Northleaze School has 194 panels with a peak output of 49.9kW.
View an aerial video of the opening celebration HERE
Church House has 36 panels with a peak output of 9.9kW
Clevedon YMCA has 18 panels and a peak output of 5.4kW
Small Schemes performing well
The three small schemes have all performed well since starting operation at the end of 2015. Up to the end of June 2017 the three schemes had generated 88,742Wh of electricity and saved 46.5 tonnes of CO2. Overall the schemes are generating 8.6% above predicted despite some dull months in the past year.
The charts below show the performance of the schemes against predicted.
Working with our partners Solarsense we have completed our first three community roof projects and thanks to their excellent efforts these schemes were completed before the 15th January deadline set by the government for the major reduction in Feed-in-Tariff for solar PV. The installations were actually completed before the 31st December so we have also avoided the smaller FIT reduction that came into force on 1 January 2016. The three schemes total 66kW with 50kW at Northleaze School, 10kW at Church House, and 6kW at the YMCA.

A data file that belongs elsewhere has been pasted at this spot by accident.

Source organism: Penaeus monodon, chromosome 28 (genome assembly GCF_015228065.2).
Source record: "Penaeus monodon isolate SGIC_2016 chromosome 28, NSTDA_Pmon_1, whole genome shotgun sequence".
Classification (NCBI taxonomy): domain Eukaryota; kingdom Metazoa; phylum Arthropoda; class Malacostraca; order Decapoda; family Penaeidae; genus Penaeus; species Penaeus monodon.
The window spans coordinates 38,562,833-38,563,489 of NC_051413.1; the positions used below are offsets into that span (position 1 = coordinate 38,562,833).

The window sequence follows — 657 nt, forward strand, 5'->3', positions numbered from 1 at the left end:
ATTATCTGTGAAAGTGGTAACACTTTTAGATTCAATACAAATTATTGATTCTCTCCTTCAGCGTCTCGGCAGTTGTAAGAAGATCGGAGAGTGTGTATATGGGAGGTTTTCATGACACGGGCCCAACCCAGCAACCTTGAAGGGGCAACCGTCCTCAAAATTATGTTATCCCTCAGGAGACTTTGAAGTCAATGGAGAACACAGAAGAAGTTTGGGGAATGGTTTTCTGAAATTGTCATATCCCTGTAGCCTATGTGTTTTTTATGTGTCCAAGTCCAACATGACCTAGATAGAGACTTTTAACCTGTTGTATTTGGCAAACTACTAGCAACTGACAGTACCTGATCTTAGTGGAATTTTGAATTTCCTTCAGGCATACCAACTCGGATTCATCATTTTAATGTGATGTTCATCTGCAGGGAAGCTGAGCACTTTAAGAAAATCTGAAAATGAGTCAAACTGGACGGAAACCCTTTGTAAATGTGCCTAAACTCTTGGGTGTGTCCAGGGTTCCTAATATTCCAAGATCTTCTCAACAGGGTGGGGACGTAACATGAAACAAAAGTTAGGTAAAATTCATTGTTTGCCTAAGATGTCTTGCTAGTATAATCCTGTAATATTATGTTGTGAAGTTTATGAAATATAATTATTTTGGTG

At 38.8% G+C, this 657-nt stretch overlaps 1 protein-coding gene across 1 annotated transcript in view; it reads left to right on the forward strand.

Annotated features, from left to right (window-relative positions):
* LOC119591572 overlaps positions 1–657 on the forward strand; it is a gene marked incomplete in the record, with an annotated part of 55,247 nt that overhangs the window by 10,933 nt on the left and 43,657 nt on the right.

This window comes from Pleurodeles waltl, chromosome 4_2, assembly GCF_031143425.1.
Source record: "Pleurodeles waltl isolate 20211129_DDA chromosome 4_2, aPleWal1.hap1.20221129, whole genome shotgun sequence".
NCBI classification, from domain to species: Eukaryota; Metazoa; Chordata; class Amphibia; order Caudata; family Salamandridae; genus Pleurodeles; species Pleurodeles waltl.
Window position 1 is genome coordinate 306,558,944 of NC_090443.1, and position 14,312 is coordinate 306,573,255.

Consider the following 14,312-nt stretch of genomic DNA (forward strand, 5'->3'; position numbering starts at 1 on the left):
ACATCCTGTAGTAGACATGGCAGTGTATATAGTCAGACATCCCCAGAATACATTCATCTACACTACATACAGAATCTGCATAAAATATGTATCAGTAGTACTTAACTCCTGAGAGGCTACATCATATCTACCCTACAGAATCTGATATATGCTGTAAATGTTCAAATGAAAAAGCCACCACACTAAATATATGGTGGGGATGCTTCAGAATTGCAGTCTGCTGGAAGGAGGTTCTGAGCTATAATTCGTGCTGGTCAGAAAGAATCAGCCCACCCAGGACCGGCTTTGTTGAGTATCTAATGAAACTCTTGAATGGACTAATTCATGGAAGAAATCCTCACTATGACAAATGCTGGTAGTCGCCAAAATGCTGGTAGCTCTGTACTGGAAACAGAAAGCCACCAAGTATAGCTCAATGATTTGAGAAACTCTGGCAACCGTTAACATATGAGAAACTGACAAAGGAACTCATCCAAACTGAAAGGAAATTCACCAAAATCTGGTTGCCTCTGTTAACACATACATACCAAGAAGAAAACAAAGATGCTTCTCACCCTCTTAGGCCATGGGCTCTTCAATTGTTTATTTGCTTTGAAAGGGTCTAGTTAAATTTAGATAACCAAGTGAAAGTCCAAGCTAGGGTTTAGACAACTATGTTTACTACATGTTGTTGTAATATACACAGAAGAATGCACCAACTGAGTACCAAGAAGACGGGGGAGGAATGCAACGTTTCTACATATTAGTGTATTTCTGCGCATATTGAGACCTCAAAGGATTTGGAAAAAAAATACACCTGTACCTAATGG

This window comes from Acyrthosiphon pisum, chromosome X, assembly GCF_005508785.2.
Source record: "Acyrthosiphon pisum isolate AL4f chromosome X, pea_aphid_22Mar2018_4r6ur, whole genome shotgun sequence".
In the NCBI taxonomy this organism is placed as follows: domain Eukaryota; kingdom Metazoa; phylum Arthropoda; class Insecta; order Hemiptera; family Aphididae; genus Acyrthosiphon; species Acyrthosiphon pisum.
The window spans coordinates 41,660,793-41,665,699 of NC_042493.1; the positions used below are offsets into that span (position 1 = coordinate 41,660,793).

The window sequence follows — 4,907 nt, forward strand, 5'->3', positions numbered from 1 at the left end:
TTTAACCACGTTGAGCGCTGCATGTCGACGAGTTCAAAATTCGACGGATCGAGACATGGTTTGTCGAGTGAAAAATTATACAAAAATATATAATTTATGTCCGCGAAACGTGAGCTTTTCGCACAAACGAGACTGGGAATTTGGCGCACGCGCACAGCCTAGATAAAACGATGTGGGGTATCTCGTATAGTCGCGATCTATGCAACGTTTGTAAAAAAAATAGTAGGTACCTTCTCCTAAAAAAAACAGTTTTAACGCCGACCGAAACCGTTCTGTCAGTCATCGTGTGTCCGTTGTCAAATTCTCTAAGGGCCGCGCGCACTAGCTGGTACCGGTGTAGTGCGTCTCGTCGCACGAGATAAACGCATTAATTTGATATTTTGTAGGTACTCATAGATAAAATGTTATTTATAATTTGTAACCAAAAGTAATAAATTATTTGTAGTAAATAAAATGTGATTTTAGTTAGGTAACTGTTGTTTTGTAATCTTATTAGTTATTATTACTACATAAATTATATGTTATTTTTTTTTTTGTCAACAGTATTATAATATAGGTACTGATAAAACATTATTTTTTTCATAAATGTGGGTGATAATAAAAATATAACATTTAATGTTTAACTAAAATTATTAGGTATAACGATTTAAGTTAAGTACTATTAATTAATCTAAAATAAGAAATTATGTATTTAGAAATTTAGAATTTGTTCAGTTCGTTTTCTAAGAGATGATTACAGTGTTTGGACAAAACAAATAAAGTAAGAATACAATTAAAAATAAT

All three building owners worked hard with us, working to very tight timescales, to resolve the legal and financial issues involved in these schemes. Solarsense also had to overcome a number of technical issues as well as carrying out the installations in the middle of some very poor weather conditions over the Christmas and New Year holiday period.
We are particularly pleased to have completed our first school project at Northleaze School in Long Ashton. This is a church school and as well as the governing body who were very supportive we also received the support of the Diocese of Bath & Wells who own the school. We will be installing an on-line monitoring system and will be working with the school to develop an education programme focusing on renewable energy and combating climate change.
The vicar and churchwardens at All Saints Church in Long Ashton are also trustees of the school and Church House and their enthusiasm coupled with that of the governors and staff at the school were key to making the two Long Ashton projects a reality.
We are also grateful to the trustees of the YMCA who are committed to reducing both their energy costs and their carbon footprint. They have made major improvements to their old Victorian building in Clevedon and we hope to be working with them in future to make their building even more sustainable.
From 15 January the feed-in-tariff for roof schemes will be cut from 11.2p to 4.5p/kWh. Despite this we would like to encourage more schools and community buildings in and around North Somerset to get involved although the cost savings we can deliver will be significantly less. We believe there are also opportunities to work with large commercial buildings such as supermarkets and premises with high daytime energy demands to cut their use of fossil-fueled energy and reduce their carbon footprint.